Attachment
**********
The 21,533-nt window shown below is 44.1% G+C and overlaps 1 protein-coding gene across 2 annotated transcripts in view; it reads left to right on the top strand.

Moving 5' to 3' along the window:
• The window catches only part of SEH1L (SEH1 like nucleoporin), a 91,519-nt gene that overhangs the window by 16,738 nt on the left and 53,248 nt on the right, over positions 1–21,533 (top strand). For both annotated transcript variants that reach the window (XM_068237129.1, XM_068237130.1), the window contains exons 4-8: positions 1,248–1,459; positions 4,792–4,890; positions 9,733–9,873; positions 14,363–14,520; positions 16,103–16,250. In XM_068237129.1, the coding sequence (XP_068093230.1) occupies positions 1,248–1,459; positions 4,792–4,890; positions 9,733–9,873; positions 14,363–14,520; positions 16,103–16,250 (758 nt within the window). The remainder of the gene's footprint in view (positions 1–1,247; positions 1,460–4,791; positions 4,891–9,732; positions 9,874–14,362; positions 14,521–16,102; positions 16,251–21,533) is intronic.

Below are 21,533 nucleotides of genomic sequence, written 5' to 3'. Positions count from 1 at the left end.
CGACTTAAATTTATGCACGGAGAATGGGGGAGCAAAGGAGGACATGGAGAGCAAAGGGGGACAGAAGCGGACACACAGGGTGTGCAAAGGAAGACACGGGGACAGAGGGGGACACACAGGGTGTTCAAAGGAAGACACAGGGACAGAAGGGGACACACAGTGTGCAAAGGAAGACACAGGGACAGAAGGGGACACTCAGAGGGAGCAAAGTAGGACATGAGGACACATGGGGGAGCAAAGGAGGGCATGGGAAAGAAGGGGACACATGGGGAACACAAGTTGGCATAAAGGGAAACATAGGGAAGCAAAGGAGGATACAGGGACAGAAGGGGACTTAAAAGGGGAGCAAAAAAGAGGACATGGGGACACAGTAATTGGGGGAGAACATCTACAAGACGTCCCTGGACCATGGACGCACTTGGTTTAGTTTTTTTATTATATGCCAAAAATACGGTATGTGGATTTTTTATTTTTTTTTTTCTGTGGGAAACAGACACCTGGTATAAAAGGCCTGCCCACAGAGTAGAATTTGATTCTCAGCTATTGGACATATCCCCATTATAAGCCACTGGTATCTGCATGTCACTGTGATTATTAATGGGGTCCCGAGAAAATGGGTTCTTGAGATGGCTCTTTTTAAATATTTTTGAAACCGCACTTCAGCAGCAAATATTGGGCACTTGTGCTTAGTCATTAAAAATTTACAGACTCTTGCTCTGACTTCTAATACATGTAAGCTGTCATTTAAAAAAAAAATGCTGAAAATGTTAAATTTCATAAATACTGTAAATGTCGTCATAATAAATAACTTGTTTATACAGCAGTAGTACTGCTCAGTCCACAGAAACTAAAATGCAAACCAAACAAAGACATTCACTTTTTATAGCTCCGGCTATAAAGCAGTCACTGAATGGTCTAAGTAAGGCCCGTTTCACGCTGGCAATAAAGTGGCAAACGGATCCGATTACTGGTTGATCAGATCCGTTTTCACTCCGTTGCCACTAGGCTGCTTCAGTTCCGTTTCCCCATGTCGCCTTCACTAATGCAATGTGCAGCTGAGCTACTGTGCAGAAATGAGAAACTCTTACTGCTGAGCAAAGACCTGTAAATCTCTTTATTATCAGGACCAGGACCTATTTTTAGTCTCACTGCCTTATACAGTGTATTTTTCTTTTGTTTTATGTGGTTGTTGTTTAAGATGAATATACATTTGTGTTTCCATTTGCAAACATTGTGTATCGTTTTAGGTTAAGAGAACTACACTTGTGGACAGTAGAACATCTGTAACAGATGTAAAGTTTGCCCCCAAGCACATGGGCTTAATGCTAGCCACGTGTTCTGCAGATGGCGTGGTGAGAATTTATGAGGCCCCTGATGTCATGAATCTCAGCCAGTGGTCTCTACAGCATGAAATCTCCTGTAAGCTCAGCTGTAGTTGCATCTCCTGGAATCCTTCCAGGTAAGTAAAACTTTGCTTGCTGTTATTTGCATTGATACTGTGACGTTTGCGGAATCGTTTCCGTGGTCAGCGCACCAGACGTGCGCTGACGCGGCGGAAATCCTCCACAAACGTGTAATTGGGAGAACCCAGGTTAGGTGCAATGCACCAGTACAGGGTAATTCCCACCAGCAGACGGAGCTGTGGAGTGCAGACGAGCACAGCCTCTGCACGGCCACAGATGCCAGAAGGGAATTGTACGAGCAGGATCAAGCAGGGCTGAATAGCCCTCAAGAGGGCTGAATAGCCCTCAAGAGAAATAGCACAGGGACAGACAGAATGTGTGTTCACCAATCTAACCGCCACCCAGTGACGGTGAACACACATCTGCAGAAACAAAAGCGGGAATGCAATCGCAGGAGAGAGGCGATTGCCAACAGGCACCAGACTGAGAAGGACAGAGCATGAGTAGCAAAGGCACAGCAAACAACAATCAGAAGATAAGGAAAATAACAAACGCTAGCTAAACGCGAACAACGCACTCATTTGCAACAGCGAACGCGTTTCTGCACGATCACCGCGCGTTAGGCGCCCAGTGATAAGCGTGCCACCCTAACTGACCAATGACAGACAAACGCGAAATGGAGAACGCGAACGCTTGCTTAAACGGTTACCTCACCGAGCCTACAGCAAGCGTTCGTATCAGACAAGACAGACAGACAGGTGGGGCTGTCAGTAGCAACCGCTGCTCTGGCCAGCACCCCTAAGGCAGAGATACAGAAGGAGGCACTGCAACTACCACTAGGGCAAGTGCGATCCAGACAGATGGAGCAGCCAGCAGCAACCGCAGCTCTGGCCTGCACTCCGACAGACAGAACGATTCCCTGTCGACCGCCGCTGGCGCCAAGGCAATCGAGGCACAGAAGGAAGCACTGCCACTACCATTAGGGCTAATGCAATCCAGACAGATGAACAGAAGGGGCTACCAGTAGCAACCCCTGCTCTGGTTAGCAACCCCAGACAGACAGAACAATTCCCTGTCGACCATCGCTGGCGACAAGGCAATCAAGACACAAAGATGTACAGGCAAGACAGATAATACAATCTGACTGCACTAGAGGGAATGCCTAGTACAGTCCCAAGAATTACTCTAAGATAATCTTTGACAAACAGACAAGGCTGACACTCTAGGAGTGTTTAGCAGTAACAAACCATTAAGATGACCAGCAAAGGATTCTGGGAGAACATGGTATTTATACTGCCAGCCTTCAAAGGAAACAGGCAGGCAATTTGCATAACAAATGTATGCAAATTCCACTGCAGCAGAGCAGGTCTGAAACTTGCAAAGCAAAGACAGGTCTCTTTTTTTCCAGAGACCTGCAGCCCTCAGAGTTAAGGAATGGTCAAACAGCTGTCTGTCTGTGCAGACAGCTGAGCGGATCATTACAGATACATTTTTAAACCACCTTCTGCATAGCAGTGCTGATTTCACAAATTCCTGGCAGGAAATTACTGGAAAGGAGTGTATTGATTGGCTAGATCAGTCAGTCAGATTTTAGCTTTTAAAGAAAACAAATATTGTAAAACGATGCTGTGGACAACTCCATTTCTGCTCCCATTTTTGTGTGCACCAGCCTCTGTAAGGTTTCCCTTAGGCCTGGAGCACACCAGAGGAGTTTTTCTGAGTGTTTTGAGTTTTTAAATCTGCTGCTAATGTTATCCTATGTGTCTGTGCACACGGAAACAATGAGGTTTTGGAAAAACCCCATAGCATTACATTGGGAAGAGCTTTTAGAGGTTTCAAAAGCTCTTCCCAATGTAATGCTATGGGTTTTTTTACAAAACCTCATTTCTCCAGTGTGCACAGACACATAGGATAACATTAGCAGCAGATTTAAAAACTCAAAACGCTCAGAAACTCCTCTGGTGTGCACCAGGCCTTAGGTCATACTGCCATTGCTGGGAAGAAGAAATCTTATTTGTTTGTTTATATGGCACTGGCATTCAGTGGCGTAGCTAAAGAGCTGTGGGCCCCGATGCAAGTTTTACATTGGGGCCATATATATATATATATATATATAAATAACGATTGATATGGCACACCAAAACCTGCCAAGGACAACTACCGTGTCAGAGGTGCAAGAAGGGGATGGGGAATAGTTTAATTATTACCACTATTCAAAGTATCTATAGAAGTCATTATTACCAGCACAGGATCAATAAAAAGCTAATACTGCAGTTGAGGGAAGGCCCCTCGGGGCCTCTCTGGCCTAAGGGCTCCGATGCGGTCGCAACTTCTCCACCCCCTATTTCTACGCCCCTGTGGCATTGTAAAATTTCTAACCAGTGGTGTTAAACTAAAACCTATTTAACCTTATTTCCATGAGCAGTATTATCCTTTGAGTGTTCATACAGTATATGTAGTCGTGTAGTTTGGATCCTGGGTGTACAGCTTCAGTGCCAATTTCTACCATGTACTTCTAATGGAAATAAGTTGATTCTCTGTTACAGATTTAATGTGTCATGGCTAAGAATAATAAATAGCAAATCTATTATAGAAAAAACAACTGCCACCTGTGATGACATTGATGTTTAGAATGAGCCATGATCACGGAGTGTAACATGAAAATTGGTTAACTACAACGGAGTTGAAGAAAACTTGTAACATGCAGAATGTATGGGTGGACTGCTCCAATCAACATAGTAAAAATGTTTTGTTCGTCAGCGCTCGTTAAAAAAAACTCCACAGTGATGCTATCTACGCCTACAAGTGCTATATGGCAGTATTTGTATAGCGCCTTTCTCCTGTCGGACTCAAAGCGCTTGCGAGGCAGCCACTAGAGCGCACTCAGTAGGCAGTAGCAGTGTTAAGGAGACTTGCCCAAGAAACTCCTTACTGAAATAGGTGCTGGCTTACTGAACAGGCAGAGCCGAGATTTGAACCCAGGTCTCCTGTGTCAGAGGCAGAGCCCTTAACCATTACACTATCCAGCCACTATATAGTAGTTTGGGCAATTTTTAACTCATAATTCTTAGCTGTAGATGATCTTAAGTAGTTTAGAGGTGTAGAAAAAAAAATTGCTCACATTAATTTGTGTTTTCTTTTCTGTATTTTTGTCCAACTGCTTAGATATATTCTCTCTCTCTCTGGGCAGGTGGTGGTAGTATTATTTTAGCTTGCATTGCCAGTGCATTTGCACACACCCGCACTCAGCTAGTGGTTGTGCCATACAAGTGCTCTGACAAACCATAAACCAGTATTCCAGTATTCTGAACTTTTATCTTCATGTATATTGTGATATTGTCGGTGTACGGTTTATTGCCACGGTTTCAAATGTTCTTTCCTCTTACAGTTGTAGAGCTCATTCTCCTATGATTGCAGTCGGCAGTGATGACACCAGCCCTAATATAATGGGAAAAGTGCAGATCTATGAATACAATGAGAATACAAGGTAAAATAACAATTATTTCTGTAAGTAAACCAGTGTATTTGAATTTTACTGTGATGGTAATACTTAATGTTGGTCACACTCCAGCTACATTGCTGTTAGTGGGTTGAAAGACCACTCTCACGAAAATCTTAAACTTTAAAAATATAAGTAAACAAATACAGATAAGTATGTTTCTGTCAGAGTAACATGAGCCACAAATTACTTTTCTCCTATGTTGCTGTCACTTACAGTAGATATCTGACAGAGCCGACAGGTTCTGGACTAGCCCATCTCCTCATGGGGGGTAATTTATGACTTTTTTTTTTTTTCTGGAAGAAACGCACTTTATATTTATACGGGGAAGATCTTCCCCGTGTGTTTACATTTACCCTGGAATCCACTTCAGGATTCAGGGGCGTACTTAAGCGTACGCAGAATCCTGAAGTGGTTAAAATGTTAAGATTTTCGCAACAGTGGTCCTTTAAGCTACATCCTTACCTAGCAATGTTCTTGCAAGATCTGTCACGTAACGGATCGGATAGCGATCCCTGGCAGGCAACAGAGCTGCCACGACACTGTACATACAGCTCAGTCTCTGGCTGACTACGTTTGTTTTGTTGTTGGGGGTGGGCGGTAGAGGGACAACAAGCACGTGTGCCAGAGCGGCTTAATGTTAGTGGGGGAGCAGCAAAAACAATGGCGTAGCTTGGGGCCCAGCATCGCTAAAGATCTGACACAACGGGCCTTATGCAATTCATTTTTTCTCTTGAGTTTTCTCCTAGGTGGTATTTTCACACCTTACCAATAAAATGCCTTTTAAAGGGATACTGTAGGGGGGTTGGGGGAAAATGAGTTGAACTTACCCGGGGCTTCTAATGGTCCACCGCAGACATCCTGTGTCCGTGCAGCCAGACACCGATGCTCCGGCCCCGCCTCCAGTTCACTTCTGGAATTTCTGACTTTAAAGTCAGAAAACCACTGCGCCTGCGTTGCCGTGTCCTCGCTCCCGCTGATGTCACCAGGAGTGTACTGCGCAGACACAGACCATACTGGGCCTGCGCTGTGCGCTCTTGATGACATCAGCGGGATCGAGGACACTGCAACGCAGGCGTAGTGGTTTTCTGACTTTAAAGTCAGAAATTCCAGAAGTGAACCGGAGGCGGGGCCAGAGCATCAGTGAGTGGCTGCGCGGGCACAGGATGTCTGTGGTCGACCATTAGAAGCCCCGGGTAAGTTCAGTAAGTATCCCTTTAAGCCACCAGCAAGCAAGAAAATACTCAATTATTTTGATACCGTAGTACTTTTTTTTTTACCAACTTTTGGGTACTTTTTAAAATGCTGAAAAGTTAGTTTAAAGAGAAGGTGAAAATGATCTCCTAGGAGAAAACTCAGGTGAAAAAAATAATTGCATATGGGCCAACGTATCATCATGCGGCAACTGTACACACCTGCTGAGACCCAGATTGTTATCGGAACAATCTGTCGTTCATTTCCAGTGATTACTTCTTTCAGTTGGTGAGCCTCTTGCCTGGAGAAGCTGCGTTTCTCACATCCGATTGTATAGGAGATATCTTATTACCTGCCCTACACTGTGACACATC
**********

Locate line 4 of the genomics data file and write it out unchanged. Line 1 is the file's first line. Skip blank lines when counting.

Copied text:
Below are 21,533 nucleotides of genomic sequence, written 5' to 3'. Positions count from 1 at the left end.